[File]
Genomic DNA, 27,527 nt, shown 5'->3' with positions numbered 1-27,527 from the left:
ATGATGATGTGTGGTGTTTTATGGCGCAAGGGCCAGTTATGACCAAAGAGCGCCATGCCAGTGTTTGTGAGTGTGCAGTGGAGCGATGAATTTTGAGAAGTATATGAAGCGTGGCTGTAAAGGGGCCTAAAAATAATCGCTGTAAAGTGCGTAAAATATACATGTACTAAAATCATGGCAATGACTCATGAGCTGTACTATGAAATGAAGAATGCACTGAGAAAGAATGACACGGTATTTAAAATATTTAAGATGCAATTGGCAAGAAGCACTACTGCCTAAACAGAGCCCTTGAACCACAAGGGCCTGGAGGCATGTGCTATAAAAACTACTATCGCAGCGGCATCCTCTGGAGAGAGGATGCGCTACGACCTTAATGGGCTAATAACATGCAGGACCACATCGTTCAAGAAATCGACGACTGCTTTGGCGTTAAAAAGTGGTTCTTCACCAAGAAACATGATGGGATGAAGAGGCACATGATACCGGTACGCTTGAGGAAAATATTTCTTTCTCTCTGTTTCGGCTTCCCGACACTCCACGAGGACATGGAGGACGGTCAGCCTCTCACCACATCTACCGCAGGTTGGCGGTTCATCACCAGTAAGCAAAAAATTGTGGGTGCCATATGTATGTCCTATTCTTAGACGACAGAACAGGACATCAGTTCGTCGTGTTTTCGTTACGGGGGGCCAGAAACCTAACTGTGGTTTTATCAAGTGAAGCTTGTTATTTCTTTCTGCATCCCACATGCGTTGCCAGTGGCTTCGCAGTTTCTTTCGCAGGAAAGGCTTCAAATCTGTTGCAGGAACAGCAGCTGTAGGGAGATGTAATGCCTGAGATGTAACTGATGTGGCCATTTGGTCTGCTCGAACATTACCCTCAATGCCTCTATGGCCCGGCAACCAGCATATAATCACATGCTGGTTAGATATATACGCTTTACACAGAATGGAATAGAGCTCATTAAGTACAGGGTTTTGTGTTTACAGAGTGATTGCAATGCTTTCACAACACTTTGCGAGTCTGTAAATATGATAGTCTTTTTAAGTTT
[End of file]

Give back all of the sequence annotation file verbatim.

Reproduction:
Genomic DNA, 27,527 nt, shown 5'->3' with positions numbered 1-27,527 from the left:
ATGATGATGTGTGGTGTTTTATGGCGCAAGGGCCAGTTATGACCAAAGAGCGCCATGCCAGTGTTTGTGAGTGTGCAGTGGAGCGATGAATTTTGAGAAGTATATGAAGCGTGGCTGTAAAGGGGCCTAAAAATAATCGCTGTAAAGTGCGTAAAATATACATGTACTAAAATCATGGCAATGACTCATGAGCTGTACTATGAAATGAAGAATGCACTGAGAAAGAATGACACGGTATTTAAAATATTTAAGATGCAATTGGCAAGAAGCACTACTGCCTAAACAGAGCCCTTGAACCACAAGGGCCTGGAGGCATGTGCTATAAAAACTACTATCGCAGCGGCATCCTCTGGAGAGAGGATGCGCTACGACCTTAATGGGCTAATAACATGCAGGACCACATCGTTCAAGAAATCGACGACTGCTTTGGCGTTAAAAAGTGGTTCTTCACCAAGAAACATGATGGGATGAAGAGGCACATGATACCGGTACGCTTGAGGAAAATATTTCTTTCTCTCTGTTTCGGCTTCCCGACACTCCACGAGGACATGGAGGACGGTCAGCCTCTCACCACATCTACCGCAGGTTGGCGGTTCATCACCAGTAAGCAAAAAATTGTGGGTGCCATATGTATGTCCTATTCTTAGACGACAGAACAGGACATCAGTTCGTCGTGTTTTCGTTACGGGGGGCCAGAAACCTAACTGTGGTTTTATCAAGTGAAGCTTGTTATTTCTTTCTGCATCCCACATGCGTTGCCAGTGGCTTCGCAGTTTCTTTCGCAGGAAAGGCTTCAAATCTGTTGCAGGAACAGCAGCTGTAGGGAGATGTAATGCCTGAGATGTAACTGATGTGGCCATTTGGTCTGCTCGAACATTACCCTCAATGCCTCTATGGCCCGGCAACCAGCATATAATCACATGCTGGTTAGATATATACGCTTTACACAGAATGGAATAGAGCTCATTAAGTACAGGGTTTTGTGTTTACAGAGTGATTGCAATGCTTTCACAACACTTTGCGAGTCTGTAAATATGATAGTCTTTTTAAGTTT